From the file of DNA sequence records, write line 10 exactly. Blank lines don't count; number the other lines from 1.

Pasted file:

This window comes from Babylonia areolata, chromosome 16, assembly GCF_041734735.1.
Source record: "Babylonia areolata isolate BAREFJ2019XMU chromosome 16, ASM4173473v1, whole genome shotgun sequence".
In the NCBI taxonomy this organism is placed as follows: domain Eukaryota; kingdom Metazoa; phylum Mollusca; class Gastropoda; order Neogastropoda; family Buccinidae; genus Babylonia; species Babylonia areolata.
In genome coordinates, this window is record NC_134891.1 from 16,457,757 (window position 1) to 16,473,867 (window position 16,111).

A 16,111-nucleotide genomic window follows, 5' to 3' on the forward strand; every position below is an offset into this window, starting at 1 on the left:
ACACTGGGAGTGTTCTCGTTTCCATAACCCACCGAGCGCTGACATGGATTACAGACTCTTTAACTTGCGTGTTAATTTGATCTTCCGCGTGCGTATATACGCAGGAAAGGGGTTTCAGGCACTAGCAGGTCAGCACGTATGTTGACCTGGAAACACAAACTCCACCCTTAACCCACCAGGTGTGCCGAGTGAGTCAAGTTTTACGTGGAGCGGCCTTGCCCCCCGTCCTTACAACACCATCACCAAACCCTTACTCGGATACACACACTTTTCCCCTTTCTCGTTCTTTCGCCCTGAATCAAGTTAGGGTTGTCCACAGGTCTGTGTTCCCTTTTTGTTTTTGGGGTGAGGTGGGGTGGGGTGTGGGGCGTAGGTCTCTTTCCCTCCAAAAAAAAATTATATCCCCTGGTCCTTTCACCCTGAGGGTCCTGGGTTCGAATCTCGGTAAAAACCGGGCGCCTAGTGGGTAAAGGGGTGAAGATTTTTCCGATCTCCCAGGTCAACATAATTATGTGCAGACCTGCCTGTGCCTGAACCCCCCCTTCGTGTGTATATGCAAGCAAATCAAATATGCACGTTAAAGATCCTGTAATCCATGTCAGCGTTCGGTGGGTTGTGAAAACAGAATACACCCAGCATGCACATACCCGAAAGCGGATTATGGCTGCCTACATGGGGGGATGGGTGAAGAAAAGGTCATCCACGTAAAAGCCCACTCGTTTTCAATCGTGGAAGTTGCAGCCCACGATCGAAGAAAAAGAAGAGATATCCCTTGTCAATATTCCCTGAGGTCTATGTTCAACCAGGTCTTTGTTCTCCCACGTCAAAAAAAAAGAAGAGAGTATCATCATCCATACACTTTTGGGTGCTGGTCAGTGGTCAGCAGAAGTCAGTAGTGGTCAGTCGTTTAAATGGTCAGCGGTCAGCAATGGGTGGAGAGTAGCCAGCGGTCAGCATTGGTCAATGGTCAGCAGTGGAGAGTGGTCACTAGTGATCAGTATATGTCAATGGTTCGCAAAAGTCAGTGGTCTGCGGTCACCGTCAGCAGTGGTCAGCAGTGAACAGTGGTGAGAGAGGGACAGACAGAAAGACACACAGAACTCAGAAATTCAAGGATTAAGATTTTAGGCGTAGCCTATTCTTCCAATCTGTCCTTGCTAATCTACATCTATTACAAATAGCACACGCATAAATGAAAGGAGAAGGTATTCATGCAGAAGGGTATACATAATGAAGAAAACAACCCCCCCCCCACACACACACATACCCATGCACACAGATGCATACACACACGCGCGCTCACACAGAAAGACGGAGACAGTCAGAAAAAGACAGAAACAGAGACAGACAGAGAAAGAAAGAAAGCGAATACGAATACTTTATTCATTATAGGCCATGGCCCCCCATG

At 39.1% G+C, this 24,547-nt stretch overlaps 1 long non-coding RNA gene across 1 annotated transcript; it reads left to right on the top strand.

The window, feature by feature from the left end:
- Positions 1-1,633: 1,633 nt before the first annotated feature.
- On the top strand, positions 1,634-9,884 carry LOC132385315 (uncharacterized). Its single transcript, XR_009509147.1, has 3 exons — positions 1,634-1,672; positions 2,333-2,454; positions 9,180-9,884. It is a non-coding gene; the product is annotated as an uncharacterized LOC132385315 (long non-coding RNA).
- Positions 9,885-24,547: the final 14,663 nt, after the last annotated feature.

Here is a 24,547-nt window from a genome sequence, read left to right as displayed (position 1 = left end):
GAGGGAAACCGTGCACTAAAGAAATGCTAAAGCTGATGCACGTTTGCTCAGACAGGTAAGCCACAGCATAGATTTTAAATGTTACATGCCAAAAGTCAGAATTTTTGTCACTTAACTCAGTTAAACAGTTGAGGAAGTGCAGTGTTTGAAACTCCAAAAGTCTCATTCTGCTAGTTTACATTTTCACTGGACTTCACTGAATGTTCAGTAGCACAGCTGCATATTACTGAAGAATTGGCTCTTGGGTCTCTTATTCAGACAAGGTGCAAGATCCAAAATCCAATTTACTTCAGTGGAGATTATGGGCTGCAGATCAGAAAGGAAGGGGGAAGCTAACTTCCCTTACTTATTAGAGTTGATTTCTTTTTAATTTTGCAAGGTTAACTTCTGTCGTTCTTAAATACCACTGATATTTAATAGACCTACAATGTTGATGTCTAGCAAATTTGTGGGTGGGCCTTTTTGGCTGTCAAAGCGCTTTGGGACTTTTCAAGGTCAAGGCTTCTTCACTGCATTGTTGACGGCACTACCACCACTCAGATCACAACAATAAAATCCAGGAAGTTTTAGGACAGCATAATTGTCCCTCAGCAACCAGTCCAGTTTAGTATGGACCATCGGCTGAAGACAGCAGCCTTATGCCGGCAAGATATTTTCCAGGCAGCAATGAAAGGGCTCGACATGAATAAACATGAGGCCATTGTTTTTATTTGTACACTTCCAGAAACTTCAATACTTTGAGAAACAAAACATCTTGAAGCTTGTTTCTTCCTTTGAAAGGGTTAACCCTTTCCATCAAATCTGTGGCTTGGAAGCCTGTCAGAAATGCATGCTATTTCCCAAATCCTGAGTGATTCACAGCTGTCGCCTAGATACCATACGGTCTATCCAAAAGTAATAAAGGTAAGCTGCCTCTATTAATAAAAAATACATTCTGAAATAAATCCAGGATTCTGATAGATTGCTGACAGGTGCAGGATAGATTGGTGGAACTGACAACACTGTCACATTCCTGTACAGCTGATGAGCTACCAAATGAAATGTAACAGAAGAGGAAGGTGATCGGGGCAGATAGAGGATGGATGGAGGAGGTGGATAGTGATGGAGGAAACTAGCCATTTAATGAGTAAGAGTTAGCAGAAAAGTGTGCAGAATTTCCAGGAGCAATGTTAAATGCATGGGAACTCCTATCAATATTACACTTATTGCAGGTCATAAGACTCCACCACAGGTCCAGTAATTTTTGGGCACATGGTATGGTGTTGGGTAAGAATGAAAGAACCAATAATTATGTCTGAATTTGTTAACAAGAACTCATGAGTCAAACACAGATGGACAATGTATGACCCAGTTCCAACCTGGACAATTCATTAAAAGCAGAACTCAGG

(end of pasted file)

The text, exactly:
- On the top strand, positions 1,634-9,884 carry LOC132385315 (uncharacterized). Its single transcript, XR_009509147.1, has 3 exons — positions 1,634-1,672; positions 2,333-2,454; positions 9,180-9,884. It is a non-coding gene; the product is annotated as an uncharacterized LOC132385315 (long non-coding RNA).